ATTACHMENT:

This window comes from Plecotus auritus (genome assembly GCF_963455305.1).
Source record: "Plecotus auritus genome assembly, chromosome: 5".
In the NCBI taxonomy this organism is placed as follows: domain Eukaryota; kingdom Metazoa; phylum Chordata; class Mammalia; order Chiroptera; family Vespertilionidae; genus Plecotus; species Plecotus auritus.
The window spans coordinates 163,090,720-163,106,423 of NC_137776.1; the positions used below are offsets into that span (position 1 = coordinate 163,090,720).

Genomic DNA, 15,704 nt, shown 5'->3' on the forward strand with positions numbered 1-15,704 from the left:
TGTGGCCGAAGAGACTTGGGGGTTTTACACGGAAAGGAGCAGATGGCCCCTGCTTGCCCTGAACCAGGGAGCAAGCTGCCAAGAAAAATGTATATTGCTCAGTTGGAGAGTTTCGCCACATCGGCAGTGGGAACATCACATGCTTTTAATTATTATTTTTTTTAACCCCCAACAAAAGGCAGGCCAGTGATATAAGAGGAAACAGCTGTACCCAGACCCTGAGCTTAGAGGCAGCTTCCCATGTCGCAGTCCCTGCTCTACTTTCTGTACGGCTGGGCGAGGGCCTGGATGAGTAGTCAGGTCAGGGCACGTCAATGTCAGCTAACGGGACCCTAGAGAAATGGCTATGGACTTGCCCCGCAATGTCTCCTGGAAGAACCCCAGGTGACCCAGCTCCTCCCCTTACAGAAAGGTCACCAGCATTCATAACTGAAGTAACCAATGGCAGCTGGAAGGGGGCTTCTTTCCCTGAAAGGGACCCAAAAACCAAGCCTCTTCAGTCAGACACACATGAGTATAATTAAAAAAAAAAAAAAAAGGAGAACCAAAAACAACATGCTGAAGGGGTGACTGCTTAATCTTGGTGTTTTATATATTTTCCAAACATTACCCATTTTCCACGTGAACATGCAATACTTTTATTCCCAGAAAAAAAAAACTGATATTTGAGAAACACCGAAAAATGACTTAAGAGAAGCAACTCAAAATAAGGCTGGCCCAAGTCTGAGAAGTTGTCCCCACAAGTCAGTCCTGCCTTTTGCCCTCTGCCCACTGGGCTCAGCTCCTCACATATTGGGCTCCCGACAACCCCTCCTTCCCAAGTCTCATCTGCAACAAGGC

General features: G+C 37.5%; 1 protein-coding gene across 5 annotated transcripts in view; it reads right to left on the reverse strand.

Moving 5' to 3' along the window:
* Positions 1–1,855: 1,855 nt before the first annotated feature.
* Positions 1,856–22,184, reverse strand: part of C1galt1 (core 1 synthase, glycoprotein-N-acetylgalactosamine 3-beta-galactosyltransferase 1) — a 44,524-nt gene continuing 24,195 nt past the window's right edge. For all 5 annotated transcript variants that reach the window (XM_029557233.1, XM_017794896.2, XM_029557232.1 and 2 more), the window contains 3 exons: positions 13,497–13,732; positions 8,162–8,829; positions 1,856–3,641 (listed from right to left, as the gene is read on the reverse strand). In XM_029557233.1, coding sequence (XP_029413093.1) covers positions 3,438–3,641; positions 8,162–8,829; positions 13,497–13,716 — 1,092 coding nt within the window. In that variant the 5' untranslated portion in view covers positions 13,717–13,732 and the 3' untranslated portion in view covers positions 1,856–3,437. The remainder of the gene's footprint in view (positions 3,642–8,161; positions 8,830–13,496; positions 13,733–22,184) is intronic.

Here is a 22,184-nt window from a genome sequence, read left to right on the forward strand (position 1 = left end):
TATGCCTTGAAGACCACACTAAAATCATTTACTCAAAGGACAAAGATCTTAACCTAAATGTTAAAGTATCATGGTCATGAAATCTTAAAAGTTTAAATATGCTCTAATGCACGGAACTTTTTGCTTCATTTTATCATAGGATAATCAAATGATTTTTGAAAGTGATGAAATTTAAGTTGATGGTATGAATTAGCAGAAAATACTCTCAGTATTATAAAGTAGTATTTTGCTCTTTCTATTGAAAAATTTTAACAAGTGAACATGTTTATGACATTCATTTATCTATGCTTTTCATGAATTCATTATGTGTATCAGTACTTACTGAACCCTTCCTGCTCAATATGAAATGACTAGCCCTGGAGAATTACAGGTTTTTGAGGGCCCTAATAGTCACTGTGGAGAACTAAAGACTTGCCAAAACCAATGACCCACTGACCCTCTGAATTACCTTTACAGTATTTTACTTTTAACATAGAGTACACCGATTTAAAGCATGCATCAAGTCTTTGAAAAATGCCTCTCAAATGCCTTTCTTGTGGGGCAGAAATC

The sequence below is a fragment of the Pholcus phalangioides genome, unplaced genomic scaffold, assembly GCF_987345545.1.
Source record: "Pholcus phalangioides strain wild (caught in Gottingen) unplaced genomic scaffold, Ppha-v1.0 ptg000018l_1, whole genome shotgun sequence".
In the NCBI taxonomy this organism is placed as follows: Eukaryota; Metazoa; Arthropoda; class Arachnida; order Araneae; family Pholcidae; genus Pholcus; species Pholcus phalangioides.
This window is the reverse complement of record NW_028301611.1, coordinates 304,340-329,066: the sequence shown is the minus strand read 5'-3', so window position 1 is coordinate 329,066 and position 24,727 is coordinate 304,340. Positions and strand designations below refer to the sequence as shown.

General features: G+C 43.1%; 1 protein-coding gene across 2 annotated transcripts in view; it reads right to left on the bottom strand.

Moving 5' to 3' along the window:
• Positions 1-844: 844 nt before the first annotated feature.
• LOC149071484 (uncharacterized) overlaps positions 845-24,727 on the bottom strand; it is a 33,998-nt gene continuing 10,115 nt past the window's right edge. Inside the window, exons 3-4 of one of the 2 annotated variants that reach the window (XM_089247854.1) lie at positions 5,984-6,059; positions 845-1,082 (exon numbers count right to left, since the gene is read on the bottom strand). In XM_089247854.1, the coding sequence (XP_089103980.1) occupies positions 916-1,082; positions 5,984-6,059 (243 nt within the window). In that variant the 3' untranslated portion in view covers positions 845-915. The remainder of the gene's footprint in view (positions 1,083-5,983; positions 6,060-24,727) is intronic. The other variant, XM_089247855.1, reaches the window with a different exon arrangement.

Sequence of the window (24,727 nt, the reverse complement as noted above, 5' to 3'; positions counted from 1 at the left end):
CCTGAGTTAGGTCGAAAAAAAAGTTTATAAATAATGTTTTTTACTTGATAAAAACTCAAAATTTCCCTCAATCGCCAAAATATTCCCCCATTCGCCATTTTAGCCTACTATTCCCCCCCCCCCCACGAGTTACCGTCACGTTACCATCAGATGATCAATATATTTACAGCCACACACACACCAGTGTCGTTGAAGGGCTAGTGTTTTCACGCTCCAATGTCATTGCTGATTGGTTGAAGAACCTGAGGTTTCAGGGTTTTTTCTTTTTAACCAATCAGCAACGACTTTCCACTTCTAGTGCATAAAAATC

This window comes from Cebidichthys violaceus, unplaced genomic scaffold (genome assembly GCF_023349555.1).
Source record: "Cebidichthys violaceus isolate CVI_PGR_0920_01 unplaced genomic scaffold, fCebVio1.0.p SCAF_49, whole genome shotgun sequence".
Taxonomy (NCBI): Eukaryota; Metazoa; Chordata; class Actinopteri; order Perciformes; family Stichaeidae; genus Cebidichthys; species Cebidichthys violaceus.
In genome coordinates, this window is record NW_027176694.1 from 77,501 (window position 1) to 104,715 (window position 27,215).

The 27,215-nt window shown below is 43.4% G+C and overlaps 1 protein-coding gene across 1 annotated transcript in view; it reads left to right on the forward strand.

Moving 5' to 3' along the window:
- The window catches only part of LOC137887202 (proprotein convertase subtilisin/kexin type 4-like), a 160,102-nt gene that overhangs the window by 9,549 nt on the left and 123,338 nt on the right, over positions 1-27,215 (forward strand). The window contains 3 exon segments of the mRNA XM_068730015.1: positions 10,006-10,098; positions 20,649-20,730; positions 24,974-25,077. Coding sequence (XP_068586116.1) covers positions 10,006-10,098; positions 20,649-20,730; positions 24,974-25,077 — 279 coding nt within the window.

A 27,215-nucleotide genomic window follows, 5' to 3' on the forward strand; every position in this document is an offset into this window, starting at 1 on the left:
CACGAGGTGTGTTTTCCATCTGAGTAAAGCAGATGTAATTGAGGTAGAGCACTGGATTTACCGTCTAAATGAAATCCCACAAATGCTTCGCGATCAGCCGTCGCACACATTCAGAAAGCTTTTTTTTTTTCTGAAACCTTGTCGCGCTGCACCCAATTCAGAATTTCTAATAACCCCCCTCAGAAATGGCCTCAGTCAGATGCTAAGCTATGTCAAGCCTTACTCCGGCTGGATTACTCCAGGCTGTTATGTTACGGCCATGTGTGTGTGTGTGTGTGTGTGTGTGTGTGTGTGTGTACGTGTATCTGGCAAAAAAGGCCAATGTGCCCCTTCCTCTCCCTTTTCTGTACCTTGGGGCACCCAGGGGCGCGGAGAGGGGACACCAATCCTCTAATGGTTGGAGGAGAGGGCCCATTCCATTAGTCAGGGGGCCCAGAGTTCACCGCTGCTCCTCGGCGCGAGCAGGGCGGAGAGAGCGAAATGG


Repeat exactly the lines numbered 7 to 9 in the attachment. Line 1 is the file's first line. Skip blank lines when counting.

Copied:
General features: G+C 37.5%; 1 protein-coding gene across 5 annotated transcripts in view; it reads right to left on the reverse strand.

Moving 5' to 3' along the window:
* Positions 1–1,855: 1,855 nt before the first annotated feature.